In 1957, Jim arranged a tour of Europe in conjunction with the United States Air Force. This was our first trip to Europe and without a doubt the most memorable and eventful experience of my life. We played all the Air Force and Army bases. Each time we took off, we traveled in an Army transport plane used to transport soldiers during the war. We had to wear parachutes. Back in those days, women didn’t wear slacks or pantsuits so it was quite an awkward deal to strap one of those chutes between your legs. All the guys enjoyed seeing us strapping those contraptions on. They fit like a big fat G-String. The only place to sit was on the floor, if you could manage, so we had to stand up and hope we didn’t fall, most of us did. I have never felt so stupid or embarrassed in my life. (Just another reason to think we pioneered this business).

We lost our friend, Gentleman Jim on July 31st, 1964. He had piloting his own plane and had been to a little town in Arkansas, checking out some property he wanted to buy and was on his way home to Nashville. He was within two miles of the airport when his plane disappeared.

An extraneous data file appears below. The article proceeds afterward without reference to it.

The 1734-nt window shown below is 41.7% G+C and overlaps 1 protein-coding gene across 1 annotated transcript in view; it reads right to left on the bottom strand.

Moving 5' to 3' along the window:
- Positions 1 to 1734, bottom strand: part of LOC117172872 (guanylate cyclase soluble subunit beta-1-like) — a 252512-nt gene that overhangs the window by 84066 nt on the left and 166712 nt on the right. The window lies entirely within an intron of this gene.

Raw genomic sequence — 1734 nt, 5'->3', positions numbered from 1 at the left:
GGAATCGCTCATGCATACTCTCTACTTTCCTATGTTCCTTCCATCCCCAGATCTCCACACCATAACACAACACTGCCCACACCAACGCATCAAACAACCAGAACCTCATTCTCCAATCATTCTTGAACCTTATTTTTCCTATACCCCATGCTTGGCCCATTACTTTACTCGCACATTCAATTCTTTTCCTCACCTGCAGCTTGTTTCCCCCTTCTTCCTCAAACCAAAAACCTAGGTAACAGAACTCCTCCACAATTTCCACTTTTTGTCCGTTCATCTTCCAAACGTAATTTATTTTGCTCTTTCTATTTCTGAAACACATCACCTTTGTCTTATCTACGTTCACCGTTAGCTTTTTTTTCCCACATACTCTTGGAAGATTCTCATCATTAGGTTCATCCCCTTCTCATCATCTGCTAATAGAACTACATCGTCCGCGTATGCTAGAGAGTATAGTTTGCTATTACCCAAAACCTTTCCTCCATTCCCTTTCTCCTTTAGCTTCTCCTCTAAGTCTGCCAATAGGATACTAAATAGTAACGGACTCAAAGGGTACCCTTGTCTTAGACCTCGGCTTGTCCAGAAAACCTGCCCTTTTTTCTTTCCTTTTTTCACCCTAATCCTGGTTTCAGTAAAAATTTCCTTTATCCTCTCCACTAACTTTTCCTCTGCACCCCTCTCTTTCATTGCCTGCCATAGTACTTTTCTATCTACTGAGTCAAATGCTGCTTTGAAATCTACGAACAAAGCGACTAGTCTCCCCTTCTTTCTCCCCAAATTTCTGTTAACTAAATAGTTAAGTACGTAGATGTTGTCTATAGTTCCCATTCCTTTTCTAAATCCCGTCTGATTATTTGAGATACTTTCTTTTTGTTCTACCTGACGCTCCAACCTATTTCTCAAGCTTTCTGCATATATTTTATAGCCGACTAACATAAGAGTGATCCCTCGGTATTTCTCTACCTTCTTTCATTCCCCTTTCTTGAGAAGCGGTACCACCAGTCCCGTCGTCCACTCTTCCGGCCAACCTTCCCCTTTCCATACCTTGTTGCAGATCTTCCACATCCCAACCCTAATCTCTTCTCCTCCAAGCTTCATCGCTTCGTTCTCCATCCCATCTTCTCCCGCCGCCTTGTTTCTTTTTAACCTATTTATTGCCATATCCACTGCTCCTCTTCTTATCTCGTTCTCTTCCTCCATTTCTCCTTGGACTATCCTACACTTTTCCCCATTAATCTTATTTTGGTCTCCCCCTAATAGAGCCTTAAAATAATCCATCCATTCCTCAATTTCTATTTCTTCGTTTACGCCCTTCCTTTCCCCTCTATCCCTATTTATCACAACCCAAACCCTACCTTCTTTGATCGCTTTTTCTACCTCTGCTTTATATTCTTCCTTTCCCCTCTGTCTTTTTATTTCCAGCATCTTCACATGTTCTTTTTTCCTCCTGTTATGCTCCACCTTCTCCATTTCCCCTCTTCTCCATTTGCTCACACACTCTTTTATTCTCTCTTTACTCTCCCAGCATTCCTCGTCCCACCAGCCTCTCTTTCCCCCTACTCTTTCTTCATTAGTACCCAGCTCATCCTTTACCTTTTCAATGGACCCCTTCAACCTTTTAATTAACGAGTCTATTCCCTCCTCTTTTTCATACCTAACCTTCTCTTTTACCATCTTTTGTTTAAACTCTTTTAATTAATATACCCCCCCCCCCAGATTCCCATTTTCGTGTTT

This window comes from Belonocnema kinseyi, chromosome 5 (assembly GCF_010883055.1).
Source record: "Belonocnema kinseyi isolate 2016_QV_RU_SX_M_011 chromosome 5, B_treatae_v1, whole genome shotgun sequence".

What a sad, bitter time it was. They found the wreckage about a mile from Jim Ed’s home in Brentwood. Sadly too, Jim died on Bonnie’s birthday. We recalled all the times on the road that Jim had sung Happy Birthday to Bonnie and had always been the life of the party. I think that Jim was probably afraid in that last dark storm, but I bet he was laughing and probably singing. Singing right into the face of that black storm.

This is just one of the many stories I had trouble writing. You can read these in my book, “Looking Back To See” Jim taught us many things about the business of music. We will always miss him.

Maxine Brown


Recipes

Mama Browns Sweet Potato Pie

(This will make two pies)

3 Average size Sweet Potatoes
2 1/2 Cups Sugar
5 Eggs, beaten
1 Large can Pet Milk
1 Stick Butter, melted
1 Teaspoon Nutmeg
1/2 Teaspoon Allspice
1/4 Teaspoon Salt

2 Pie Crust Shells